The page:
Jury gets case of 3 accused in 'gay' attack Melee occurred at bar in Canton

June 25, 1993|By Jay Apperson | Jay Apperson,Staff Writer

The prosecutor in a trial stemming from what has been described as a "gay-bashing" incident asked a Baltimore jury yesterday to send a message that taunting and beating gays will not be tolerated.

"Show them you cannot bully and taunt and mistreat and hit people with cars," said prosecutor Carolyn Starks Saxon, pointing to three Dundalk men on trial in connection with a March 27, 1992, melee outside Numbers, a Canton bar that served a predominantly gay clientele.

"The problem is they went there that night to taunt the people at Numbers," Ms. Saxon said during her closing argument. "After a few beers they said, 'Let's go kick around a few gays. What are they going to do about it?'

"But they made a mistake. Those gentlemen at Numbers are men. They have the bodies of men and the strength of men, and when you attack a man, he attacks you back."

Defense attorney Donald Daneman said his clients did not instigate the fight and were simply trying to defend themselves after a bar patron touched off the brawl by grabbing the buttocks of one of his clients. He pointed to discrepancies in details provided by prosecution witnesses and suggested that the real motive for the gay-bashing allegations was a $23.5 million lawsuit filed by the bar patrons against his clients.

Pointing to his clients, Mr. Daneman said: "These men are not gay-bashers, these are three fine young citizens who have futures."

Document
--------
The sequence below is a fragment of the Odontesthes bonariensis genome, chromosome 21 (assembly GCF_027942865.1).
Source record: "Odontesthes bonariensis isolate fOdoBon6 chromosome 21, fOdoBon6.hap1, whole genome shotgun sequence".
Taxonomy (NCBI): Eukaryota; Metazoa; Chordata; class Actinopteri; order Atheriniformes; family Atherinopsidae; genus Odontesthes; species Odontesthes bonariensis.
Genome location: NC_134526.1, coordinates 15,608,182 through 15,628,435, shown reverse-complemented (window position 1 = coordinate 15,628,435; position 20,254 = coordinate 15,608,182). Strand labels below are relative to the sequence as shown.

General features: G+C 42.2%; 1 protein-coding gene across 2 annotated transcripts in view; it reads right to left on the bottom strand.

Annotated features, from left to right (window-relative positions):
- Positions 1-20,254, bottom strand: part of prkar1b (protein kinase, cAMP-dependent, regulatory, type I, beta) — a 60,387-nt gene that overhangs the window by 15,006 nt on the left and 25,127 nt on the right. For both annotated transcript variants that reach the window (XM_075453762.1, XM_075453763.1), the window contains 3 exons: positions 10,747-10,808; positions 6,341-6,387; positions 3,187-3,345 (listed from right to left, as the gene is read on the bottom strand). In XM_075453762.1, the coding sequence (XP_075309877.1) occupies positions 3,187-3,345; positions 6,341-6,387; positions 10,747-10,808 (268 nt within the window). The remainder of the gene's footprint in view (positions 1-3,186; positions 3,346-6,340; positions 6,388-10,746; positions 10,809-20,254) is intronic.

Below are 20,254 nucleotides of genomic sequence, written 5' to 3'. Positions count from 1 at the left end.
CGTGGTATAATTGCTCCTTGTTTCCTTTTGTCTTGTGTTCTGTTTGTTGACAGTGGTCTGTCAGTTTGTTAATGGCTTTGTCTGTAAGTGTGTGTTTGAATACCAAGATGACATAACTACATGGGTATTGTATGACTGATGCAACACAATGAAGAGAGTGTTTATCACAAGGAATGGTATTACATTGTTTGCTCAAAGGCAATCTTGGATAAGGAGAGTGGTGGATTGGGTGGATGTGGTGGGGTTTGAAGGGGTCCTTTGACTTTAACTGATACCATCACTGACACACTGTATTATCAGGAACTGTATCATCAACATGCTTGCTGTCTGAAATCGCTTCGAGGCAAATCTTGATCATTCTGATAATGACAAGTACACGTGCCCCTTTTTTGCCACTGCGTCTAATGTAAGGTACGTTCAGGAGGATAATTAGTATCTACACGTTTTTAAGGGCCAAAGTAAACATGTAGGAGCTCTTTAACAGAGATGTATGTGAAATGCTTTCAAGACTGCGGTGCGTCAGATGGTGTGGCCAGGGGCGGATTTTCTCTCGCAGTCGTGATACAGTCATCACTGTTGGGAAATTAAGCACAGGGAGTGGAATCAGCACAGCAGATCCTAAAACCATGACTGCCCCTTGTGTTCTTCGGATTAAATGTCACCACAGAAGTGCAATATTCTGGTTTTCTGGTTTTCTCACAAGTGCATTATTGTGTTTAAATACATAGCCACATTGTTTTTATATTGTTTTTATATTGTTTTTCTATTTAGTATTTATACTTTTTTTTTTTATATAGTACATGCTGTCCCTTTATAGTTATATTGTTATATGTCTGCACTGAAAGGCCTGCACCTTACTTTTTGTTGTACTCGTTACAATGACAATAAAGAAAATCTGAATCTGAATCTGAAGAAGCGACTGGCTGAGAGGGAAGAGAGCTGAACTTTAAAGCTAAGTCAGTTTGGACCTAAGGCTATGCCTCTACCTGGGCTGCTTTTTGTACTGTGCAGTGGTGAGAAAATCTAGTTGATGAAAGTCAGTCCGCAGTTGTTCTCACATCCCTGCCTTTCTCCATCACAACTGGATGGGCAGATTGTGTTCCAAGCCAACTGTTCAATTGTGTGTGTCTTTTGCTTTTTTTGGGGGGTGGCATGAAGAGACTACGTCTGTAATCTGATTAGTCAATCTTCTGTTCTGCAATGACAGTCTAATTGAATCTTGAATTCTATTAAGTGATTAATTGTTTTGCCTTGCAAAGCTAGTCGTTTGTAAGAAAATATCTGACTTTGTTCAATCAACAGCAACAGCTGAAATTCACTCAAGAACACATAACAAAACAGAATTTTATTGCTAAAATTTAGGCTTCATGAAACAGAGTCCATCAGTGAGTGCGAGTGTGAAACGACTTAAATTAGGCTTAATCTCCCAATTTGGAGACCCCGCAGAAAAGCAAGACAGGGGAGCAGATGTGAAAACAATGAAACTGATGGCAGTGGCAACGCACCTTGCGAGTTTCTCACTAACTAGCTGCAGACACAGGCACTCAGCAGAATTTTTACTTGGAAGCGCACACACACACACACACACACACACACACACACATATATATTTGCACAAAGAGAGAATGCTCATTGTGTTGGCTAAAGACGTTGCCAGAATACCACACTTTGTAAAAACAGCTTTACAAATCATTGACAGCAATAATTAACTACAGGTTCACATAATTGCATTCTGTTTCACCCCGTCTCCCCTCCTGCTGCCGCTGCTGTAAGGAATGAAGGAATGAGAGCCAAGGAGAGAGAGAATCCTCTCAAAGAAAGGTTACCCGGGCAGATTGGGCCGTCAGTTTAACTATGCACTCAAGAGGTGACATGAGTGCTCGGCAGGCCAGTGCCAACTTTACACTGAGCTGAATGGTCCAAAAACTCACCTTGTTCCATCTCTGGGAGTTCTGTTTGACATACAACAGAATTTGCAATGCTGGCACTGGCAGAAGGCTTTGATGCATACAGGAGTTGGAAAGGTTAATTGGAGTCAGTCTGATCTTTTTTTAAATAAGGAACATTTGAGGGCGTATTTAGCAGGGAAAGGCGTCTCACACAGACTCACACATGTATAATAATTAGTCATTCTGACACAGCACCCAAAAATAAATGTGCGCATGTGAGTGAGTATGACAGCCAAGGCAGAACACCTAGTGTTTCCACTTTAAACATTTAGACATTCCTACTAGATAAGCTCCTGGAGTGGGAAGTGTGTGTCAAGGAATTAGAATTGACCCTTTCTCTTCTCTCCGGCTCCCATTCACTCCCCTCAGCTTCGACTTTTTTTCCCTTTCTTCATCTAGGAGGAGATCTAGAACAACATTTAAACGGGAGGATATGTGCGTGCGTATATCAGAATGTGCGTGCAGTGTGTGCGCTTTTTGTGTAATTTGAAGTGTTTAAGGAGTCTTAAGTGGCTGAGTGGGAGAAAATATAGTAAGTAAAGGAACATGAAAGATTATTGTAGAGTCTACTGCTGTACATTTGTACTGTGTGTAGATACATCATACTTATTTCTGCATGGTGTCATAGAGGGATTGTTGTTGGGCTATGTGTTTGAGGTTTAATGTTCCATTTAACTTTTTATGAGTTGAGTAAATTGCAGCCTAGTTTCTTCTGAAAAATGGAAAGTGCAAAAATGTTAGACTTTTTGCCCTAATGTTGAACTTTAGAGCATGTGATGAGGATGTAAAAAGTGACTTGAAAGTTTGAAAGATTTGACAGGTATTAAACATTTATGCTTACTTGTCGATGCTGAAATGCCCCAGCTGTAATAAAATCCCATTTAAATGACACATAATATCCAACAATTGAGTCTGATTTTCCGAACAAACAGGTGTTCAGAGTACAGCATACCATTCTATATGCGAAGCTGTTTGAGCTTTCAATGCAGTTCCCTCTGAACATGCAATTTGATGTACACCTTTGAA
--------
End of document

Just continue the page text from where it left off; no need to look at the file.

Anthony M. Ambrosino Jr., 22, is charged with two counts of attempted murder in connection with injuries received by two bar patrons who were hit by a car during the fracas. Brothers James A. Randolph, 24, and Matthew T. Randolph, 22, are charged with assault.

Bar patrons have testified that Mr. Ambrosino taunted them with slurs such as "fag," sparking a fight that escalated when he and his friends produced baseball bats and other weapons from the trunk of Mr. Ambrosino's car.

Mr. Ambrosino denied taunting bar patrons, but said that after the altercation began, he told James Randolph, "Don't do it; you're going to catch AIDS."

"In the heat of the fight, I may have called someone a fag," he testified. Defense witnesses said the bar patrons produced weapons, including a baseball bat and a 5-foot crowbar.

After closing arguments concluded late yesterday afternoon, the jury hearing the case in Baltimore Circuit Court was told to return today to begin its deliberations.

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